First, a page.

Dr. Stacie G. Boswell is a veterinarian, board-certified in large animal surgery and has an interest in equine welfare. She practices in Belgrade, MT and is the author of The Ultimate Guide for Horses in Need.

Weight taping is another way to estimate a horse’s weight. For most horses, a weight tape gives an excellent weight estimate. They are useful for monitoring trends of the condition of an individual horse at home. A change in BCS score on a horse can have a range of 35-50 lbs or so; weight taping will catch trends sooner. To use a weight tape, it should be placed around the horse’s barrel just behind his elbow and perpendicular to the ground.

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column >>> the profitable horseman


) (

Wordless Negotiating Let Silence Do the Heavy Lifting By Doug Emerson Negotiating for price and terms when buying or selling is uncomfortable for most. Whether you’re selling a horse, buying a truck or negotiating for starting a colt, dickering for price and terms, once commonplace, is rare and even considered rude by some. Negotiating, not to be confused with the negative term “horse trading�, is not about beating your opponent up for a better price. Negotiating is a way to arrive at a deal where both parties benefit and is not exclusively about price. I recall a story of my own experience when I was a newcomer to negotiating trying to close a deal with a seasoned buyer. After multiple back and forth offers and counter offers over price and terms, I assumed a deal was done until the buyer prospect objected. cont. page 38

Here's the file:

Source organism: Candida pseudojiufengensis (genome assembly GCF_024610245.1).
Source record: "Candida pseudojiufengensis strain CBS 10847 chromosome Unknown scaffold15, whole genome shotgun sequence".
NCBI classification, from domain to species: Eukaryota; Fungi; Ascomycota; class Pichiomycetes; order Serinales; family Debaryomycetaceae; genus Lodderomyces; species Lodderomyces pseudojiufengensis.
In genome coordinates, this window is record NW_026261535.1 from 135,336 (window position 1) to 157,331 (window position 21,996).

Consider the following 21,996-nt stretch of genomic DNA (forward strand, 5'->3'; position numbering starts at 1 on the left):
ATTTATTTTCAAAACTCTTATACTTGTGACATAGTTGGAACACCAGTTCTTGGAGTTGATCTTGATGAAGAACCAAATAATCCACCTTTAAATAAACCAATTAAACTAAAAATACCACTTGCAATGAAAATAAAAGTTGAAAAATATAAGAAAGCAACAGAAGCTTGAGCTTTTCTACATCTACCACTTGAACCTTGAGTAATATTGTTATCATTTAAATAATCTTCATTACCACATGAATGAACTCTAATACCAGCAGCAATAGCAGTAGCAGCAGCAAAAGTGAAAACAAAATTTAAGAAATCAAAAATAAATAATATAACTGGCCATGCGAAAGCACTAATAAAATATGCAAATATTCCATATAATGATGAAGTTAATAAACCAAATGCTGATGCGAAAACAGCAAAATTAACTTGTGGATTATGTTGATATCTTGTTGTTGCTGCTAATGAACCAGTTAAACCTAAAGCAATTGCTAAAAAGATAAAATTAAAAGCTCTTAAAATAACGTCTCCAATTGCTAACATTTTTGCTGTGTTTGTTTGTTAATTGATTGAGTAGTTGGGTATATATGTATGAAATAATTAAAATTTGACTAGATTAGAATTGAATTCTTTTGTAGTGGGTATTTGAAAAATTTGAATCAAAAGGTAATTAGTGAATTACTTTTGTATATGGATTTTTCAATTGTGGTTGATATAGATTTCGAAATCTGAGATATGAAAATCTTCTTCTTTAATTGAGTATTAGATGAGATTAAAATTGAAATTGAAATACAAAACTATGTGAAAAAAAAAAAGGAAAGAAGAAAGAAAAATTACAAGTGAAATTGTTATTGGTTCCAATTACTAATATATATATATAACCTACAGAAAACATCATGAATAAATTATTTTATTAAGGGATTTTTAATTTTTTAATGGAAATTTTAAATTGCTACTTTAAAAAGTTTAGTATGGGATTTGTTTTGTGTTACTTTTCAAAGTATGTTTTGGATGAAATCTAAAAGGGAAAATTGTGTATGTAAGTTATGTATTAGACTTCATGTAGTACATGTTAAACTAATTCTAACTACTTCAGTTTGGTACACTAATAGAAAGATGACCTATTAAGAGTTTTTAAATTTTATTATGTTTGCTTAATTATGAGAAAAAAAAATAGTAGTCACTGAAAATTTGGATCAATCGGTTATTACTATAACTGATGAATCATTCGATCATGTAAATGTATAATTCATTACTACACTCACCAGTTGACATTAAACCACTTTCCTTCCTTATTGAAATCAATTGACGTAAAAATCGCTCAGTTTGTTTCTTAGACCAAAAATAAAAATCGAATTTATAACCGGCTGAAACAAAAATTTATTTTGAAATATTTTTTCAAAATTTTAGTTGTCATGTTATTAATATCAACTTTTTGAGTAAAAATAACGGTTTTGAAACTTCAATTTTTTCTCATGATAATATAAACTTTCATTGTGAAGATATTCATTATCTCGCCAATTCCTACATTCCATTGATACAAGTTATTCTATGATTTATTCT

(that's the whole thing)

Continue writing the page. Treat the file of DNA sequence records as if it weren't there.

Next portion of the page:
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Let silence be your invisible negotiating tool. It works.

"Can't you do any better on the pricing?", he drawled slowly. My mind raced through the possibilities: should I counter with $100 off, 5% off, 30 day terms or maybe even 10% off? What to do I questioned over and over in my mind in a span of just a few seconds. And then I remembered the power of "the silence technique"

And this is the way society has evolved into evaluating conversations. If the dialogue stops, if there is dead air, then something is wrong or it's broken. As you talk business and put an offer or counter offer in front of the buyer or seller, a silence or lack of response, will make you automatically think "It's not working, I've got to sweeten the deal" and you break the silence and begin talking. Silence is Powerful! Never assume silence is a form of rejection. It's a signal of thought taking place, nothing more. It's a waiting game for decisions. The impatient negotiator who makes concessions before hearing a response from the opposing buyer or seller is bidding in an auction with himself. He will never know that he would have had a deal with his first offer if he'd just waited a few more seconds.